anonymous
  • anonymous
A person takes a trip, driving with a constant speed 89 km/h except for a 16.4 min rest stop. If the person’s average speed is 75.1 km/h, how much time is spent on the trip? Answer in units of h
Physics
  • Stacey Warren - Expert brainly.com
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SOLVED
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jamiebookeater
  • jamiebookeater
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anonymous
  • anonymous
@theEric :) sorry to bother you..
theEric
  • theEric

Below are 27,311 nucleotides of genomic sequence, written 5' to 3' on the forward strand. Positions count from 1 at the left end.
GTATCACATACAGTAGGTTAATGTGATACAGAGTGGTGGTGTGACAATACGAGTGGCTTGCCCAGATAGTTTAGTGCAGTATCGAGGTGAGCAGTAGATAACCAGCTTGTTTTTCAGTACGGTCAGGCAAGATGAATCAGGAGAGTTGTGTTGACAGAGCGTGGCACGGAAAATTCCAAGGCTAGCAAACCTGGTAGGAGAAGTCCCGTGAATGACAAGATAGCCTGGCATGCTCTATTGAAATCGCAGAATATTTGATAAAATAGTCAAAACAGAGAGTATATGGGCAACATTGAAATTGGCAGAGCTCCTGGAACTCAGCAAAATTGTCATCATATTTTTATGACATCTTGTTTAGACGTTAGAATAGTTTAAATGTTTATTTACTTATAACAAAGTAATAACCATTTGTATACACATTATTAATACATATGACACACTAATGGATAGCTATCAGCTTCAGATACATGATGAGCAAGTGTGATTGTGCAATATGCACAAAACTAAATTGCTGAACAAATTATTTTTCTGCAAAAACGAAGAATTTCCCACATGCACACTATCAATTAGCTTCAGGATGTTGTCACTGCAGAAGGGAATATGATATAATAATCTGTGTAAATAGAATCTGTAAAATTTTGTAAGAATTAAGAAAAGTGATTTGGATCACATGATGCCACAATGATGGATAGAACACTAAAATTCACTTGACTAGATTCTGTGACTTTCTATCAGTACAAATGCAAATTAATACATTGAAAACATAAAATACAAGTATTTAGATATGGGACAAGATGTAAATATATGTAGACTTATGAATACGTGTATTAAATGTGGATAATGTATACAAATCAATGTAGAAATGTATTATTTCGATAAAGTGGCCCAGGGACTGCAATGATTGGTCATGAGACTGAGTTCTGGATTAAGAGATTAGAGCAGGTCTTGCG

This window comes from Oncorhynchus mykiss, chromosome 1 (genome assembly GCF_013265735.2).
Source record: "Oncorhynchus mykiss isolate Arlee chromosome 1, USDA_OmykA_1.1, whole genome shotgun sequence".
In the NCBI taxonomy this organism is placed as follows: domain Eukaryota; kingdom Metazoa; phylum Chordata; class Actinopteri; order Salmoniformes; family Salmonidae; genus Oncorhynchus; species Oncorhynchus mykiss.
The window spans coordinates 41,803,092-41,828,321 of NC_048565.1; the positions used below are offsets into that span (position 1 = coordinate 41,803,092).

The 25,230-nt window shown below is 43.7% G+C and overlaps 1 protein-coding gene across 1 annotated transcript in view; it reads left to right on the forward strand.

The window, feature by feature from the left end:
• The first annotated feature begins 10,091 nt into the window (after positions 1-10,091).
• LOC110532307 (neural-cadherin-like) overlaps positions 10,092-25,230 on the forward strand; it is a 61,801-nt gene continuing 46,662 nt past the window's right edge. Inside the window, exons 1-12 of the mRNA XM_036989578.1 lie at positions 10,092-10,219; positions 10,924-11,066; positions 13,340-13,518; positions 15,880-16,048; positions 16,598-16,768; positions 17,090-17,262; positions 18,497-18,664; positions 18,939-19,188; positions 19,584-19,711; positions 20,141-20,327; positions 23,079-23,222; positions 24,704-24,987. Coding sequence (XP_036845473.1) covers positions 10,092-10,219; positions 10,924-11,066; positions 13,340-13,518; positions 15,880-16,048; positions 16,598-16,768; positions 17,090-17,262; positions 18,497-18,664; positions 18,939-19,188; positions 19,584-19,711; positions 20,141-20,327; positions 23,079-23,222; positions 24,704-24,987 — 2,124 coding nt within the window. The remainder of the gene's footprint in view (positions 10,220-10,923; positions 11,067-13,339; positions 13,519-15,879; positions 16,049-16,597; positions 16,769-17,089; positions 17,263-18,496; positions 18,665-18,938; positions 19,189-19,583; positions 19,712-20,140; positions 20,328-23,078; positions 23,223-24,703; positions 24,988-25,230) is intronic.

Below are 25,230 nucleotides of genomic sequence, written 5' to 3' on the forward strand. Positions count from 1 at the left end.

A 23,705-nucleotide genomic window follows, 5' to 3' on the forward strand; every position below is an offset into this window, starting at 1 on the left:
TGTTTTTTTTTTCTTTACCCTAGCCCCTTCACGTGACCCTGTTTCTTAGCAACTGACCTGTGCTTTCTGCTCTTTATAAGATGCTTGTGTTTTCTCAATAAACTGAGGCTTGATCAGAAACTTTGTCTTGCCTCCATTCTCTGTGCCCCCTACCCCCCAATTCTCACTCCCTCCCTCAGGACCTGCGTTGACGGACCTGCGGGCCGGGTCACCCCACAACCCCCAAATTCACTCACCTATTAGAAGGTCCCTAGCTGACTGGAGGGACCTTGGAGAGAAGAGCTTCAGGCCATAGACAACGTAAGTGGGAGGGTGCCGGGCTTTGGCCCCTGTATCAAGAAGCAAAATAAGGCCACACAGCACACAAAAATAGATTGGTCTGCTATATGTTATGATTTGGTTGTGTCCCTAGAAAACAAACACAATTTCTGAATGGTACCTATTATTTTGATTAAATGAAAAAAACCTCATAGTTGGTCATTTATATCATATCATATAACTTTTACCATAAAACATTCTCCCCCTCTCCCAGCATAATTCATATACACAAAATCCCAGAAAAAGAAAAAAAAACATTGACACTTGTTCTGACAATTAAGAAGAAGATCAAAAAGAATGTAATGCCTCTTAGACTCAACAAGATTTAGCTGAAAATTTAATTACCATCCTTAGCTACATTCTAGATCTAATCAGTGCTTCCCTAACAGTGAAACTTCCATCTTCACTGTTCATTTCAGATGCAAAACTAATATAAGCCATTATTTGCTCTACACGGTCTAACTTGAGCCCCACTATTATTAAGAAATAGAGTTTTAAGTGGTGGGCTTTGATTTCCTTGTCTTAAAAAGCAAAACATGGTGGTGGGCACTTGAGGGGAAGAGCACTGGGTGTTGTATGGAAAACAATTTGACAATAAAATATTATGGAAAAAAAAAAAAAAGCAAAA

Not a problem, @Data_LG2 ! I'll go through the concepts involved! If either of you have questions, I'll be happy to answer them until I go offline! Now, speed is the distance per time, so direction doesn't matter. Everything amount we think of has no given direction, and so there is no positive or negative amount. The average speed, which I'll label \(\bar v\), is the overall change in distance divided by the total change in time to achieve that distance. This would be the sum of the distance changes over the sum of time changes. We could look at that like there's the distance it travels when it's moving and the time it takes then, and there's the distance it travels when it is stopped (zero) and the time it takes for that. I will use algebra, so the moving intervals have a subscript of \(1\) and the stationary intervals have a subscript of \(2\). Math speaking, that is \(\bar v =\dfrac{\Delta d_1+\Delta d_2}{\Delta t_1+\Delta t_2}\). Note that \(\Delta d_2=0\), so \(\Delta d_1+\Delta d_2=\Delta d_1\). I'll substitute that in later - you'll see the \(\Delta d_2\) go away. Note that the \(\dfrac{\Delta d_1}{\Delta t_1}\) is the constant speed of 89 km/h. Then, \(\dfrac{\Delta d_1}{\Delta t_1}=v\). Not \(\bar v\), though. Then \(\Delta d_1=v\ \Delta t_1\). Substituting that in for \(\Delta{d_1}\) gets us... \(\bar v =\dfrac{v\ \Delta t_1}{\Delta t_1+\Delta t_2}\) Let me highlight what we don't know: \(\bar v =\dfrac{v\ \color{red}{\Delta t_1}}{\color{red}{\Delta t_1}+\Delta t_2}\) So we have to solve for them or it!! I did. But I did the physics, the algebra is the next step and I leave it for you. Please try to understand what I was thinking with my physics. It will probably help! Lastly, the total time of the trip is \(\Delta t_1+\Delta t_2\). Remember that \(\Delta t_2\) is in minutes, and you want the answer in hours.

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